Over the past fifty years, increasing numbers of American Catholics have abandoned the economic positions associated with Franklin Roosevelt’s New Deal and chosen to embrace the principles of economic freedom and limited government: ideals upheld by Ronald Reagan and the Tea Party movement but also deeply rooted in the American Founding. This shift, alongside America’s growing polarization around economic questions, has generated fierce debates among Catholic Americans in recent years. Can a believing Catholic support free markets? Does the Catholic social justice commitment translate directly into big government? Do limited government Catholic Americans have something unique to contribute to the Church’s thinking about the economic challenges confronting all Catholics around the globe?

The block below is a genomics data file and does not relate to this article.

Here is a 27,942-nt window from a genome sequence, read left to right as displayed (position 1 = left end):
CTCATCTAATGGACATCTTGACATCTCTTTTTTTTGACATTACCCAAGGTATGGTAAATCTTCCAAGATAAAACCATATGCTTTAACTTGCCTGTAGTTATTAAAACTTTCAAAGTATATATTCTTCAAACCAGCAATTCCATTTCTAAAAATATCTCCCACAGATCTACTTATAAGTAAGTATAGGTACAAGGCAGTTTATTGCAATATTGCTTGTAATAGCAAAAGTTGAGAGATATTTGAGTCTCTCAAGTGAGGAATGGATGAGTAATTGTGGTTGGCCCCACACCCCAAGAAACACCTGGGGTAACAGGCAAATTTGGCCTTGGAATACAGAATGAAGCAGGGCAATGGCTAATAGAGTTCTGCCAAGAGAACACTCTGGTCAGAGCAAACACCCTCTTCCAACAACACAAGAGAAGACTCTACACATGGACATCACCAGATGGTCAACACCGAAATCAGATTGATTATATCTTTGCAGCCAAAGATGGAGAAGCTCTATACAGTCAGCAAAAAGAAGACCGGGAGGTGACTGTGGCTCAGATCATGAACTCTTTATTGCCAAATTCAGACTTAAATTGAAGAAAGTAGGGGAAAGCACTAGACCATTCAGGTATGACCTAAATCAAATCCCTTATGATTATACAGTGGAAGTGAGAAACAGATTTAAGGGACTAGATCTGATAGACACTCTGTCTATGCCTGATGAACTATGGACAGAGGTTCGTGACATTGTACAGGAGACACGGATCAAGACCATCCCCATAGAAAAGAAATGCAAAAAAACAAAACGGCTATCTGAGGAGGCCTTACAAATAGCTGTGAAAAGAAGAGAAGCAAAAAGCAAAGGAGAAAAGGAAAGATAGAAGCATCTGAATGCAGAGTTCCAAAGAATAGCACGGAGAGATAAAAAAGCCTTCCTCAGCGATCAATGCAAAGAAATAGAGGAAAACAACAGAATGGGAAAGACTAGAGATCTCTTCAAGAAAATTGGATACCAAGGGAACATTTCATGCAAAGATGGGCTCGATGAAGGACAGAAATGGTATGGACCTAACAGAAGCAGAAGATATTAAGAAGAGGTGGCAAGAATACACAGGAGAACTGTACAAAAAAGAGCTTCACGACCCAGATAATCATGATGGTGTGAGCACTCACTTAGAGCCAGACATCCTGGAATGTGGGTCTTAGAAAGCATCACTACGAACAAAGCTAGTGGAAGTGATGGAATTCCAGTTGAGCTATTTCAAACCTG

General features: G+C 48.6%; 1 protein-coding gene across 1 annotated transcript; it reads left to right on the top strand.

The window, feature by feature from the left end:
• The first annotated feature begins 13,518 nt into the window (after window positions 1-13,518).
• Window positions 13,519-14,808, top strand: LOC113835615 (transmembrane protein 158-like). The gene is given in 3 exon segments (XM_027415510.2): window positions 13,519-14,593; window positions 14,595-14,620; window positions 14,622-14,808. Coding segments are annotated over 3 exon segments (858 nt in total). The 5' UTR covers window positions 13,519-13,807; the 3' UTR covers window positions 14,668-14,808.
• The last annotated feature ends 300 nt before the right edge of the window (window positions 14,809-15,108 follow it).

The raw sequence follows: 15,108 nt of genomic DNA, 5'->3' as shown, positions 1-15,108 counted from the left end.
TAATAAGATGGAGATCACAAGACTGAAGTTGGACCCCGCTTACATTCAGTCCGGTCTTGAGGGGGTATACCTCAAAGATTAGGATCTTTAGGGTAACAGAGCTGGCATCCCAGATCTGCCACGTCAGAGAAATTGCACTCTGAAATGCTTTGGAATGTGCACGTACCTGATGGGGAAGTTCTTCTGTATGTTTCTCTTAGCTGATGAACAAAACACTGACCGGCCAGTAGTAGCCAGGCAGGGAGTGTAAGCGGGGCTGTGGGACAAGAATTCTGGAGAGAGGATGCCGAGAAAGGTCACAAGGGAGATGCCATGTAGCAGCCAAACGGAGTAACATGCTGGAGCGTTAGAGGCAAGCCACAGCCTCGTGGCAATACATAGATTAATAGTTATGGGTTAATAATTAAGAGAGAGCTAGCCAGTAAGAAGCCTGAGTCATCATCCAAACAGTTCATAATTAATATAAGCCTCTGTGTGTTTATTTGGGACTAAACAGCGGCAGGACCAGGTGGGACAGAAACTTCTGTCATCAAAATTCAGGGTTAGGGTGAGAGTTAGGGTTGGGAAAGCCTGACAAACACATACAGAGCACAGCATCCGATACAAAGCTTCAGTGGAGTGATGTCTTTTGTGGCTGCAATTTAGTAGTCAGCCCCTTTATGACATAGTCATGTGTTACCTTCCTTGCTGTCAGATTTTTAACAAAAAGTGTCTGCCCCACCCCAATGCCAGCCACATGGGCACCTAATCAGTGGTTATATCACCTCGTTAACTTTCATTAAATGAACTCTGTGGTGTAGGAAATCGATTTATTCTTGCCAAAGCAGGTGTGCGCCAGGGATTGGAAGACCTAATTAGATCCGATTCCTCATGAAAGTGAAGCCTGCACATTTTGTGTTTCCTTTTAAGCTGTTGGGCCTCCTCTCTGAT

Samuel Gregg is research director at the Acton Institute. He is the author of many books, including his prize-winning The Commercial Society (2007), The Modern Papacy (2009), and Becoming Europe (2013). He lectures regularly in America and Europe on topics encompassing political economy, Catholicism, and morality and the economy. His writing has appeared in academic journals and magazines including National Review, The American Spectator, Foreign Affairs, and Crisis Magazine, as well as newspapers such as the Wall Street Journal, Investors Business Daily, and the New York Post.